The Value of Diversity in the Workplace

The United States is an increasingly diverse place, and it’s valuable for that to be reflected in the workplace. Many immigrants come to the U.S. from around the world each year, and there are also people whose families have lived in the U.S. for generations but who maintain their unique cultural identity.

“In recent decades, the number of Philippines-born residents in the U.S. has quadrupled,” according to an article from Remitly. That puts them behind only Mexico, India and China regarding the number of immigrants in the U.S. These are only the main countries where people come from. There are many others as well.

Employers, including not only large companies but also small businesses, are increasingly understanding the value of diversity in the workplace.

The following are some specific ways a diverse workforce is important.

Marketing Perspective

Businesses large and small are increasingly finding that they need to expand the scope of their marketing to diverse populations of people in the U.S. A few were named above—people from Mexico, India, China, and the Philippines for example. These can be untapped markets, but employers need people on their team who represent these markets and can help them create appealing marketing campaigns.

Being a leader in terms of marketing to diverse populations is essential for modern competitiveness.

If you employ people from different backgrounds, this is going to help you get a better idea of how to tailor your approach. It’s not only important regarding marketing current products and services, but also for the development of future products and services.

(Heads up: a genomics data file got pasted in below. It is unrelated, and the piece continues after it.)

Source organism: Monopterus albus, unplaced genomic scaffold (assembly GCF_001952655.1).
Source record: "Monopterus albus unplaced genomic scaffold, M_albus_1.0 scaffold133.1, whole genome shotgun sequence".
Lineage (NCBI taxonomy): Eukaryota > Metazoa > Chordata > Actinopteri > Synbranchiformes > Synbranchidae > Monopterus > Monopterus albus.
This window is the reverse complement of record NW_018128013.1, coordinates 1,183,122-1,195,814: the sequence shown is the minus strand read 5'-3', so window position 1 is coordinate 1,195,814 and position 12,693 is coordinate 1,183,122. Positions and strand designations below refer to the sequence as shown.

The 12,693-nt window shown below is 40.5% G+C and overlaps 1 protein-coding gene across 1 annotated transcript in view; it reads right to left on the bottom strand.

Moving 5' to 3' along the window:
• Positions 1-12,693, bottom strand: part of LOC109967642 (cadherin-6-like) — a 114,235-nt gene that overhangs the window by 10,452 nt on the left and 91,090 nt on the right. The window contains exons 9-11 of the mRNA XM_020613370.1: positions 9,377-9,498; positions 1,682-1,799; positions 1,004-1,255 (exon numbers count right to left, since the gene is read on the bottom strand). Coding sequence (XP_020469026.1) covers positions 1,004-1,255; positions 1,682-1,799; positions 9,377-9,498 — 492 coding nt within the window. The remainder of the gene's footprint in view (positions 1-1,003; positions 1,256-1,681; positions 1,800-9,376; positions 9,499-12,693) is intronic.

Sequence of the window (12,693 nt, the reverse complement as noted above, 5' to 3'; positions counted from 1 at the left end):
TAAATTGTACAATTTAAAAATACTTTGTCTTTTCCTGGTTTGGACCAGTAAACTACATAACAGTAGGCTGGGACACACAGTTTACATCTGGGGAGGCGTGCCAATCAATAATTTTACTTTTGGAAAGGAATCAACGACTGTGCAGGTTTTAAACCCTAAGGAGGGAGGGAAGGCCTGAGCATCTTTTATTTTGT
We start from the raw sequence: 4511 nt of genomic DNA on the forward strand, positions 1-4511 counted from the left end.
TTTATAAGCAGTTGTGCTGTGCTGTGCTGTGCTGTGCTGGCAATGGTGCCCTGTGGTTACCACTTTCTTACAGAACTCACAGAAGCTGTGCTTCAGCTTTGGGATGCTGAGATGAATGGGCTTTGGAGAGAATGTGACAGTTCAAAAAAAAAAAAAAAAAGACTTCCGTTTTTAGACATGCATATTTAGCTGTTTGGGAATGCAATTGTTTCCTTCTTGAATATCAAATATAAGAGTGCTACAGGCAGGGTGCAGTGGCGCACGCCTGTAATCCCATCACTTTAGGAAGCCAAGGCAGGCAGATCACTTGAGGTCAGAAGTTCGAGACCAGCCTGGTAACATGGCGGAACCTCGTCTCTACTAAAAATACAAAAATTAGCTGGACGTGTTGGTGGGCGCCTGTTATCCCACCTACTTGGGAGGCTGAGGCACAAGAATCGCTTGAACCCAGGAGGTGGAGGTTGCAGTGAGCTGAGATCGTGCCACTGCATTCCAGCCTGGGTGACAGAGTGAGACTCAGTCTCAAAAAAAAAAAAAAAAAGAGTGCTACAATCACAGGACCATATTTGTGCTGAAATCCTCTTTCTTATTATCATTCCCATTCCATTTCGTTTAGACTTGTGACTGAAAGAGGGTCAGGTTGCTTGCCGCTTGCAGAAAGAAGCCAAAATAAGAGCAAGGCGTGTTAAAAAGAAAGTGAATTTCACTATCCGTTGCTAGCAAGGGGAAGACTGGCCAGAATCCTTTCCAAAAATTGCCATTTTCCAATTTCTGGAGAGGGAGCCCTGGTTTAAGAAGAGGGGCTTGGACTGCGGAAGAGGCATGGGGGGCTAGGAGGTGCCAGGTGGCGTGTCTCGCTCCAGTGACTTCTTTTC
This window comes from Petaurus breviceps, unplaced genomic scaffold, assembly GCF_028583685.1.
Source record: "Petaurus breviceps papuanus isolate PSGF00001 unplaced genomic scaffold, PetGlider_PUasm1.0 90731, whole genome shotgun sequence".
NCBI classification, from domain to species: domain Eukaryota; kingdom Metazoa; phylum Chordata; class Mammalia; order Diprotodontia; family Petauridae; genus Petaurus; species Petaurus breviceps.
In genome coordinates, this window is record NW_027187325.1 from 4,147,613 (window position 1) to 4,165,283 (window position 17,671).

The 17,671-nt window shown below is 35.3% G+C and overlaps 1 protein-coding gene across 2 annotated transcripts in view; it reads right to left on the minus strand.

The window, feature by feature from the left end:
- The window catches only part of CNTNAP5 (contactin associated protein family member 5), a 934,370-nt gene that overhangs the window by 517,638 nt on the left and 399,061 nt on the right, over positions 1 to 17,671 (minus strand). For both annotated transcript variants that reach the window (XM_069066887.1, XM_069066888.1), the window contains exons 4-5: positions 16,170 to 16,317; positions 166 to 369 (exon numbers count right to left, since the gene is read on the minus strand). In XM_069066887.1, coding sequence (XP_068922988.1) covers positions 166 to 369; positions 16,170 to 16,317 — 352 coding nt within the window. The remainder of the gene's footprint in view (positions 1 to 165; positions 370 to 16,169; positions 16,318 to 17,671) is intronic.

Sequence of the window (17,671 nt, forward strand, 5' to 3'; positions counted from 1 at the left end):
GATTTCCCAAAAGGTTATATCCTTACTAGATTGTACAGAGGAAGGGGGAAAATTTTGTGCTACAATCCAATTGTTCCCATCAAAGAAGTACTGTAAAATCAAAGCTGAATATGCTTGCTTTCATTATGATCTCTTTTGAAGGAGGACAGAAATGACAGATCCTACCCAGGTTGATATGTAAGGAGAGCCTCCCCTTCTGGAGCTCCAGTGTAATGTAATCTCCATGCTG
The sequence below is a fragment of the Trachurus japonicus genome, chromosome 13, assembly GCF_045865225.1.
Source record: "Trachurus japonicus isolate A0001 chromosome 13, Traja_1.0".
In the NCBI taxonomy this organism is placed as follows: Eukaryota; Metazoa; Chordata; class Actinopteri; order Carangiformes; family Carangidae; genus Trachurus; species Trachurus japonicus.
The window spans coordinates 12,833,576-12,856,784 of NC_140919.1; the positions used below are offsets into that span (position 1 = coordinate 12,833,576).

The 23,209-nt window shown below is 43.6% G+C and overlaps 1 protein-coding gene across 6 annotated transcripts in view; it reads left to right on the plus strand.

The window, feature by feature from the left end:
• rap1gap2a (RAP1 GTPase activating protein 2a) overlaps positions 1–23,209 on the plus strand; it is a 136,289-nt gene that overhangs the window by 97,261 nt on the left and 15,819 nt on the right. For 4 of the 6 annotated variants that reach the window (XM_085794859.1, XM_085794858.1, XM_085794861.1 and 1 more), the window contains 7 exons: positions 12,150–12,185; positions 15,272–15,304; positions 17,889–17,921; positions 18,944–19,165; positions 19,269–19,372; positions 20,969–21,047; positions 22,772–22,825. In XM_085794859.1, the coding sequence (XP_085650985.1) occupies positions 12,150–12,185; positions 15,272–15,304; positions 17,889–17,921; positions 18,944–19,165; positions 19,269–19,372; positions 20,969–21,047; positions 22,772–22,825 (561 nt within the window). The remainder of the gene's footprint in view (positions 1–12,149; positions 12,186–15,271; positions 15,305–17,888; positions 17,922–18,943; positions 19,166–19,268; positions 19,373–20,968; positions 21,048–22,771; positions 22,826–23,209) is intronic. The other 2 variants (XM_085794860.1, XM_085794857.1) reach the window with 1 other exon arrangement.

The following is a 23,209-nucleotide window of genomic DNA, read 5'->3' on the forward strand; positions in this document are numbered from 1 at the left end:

Language Skills

In an increasingly diverse marketplace and a globalized business environment, sometimes employers need employees with certain language skills.

Rather than trying to train employees to fully learn new languages, hiring native speakers who also speak English can be a more affordable and more realistic option.

When you have employees who can speak the native language of vendors, partners or customers, it can be incredibly helpful. There are certain nuances that only a native speaker may be able to grasp, and whether it’s negotiations or closing a deal, this can be extremely useful.


Research published in Harvard Business Review found that teams with people from diverse backgrounds tend to solve problems faster than teams that are more similar. One possible reason for this is because when people come from different backgrounds, they might be more likely to think outside of the box and come up with new ways of doing things rather than they would if they were all very similar and perhaps worried about conforming as a result.

Along with actual problem-solving, a unique and diverse workforce is more likely to be more innovative. This is because ideas are coming from people who have different experiences from one another and different perspectives.

Finally, talent gaps and shortages are one of the biggest issues a lot of businesses large and small are facing right now. If you have a diverse workforce and you embrace people from all different religions, ethnicities, sexualities, and genders, you’re more likely to be able to use that as part of your recruiting strategy. People want to work somewhere they will feel comfortable, and also somewhere they feel shares their values.